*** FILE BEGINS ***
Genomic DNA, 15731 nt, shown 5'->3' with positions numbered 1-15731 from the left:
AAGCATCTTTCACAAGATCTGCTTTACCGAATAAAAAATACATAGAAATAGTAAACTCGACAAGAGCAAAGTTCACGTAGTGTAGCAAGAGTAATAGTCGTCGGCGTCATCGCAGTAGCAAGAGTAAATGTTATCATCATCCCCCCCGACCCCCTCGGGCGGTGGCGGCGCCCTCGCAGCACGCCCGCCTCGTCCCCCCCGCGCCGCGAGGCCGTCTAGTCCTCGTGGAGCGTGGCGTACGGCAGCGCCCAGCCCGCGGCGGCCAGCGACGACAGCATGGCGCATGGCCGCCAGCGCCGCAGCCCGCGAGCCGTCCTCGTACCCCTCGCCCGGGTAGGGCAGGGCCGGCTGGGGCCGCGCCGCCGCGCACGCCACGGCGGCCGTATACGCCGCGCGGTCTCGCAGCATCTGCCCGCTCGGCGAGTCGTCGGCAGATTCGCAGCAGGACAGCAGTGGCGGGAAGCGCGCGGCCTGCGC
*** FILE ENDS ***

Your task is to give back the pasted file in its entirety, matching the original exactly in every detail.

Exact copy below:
Genomic DNA, 15731 nt, shown 5'->3' with positions numbered 1-15731 from the left:
AAGCATCTTTCACAAGATCTGCTTTACCGAATAAAAAATACATAGAAATAGTAAACTCGACAAGAGCAAAGTTCACGTAGTGTAGCAAGAGTAATAGTCGTCGGCGTCATCGCAGTAGCAAGAGTAAATGTTATCATCATCCCCCCCGACCCCCTCGGGCGGTGGCGGCGCCCTCGCAGCACGCCCGCCTCGTCCCCCCCGCGCCGCGAGGCCGTCTAGTCCTCGTGGAGCGTGGCGTACGGCAGCGCCCAGCCCGCGGCGGCCAGCGACGACAGCATGGCGCATGGCCGCCAGCGCCGCAGCCCGCGAGCCGTCCTCGTACCCCTCGCCCGGGTAGGGCAGGGCCGGCTGGGGCCGCGCCGCCGCGCACGCCACGGCGGCCGTATACGCCGCGCGGTCTCGCAGCATCTGCCCGCTCGGCGAGTCGTCGGCAGATTCGCAGCAGGACAGCAGTGGCGGGAAGCGCGCGGCCTGCGC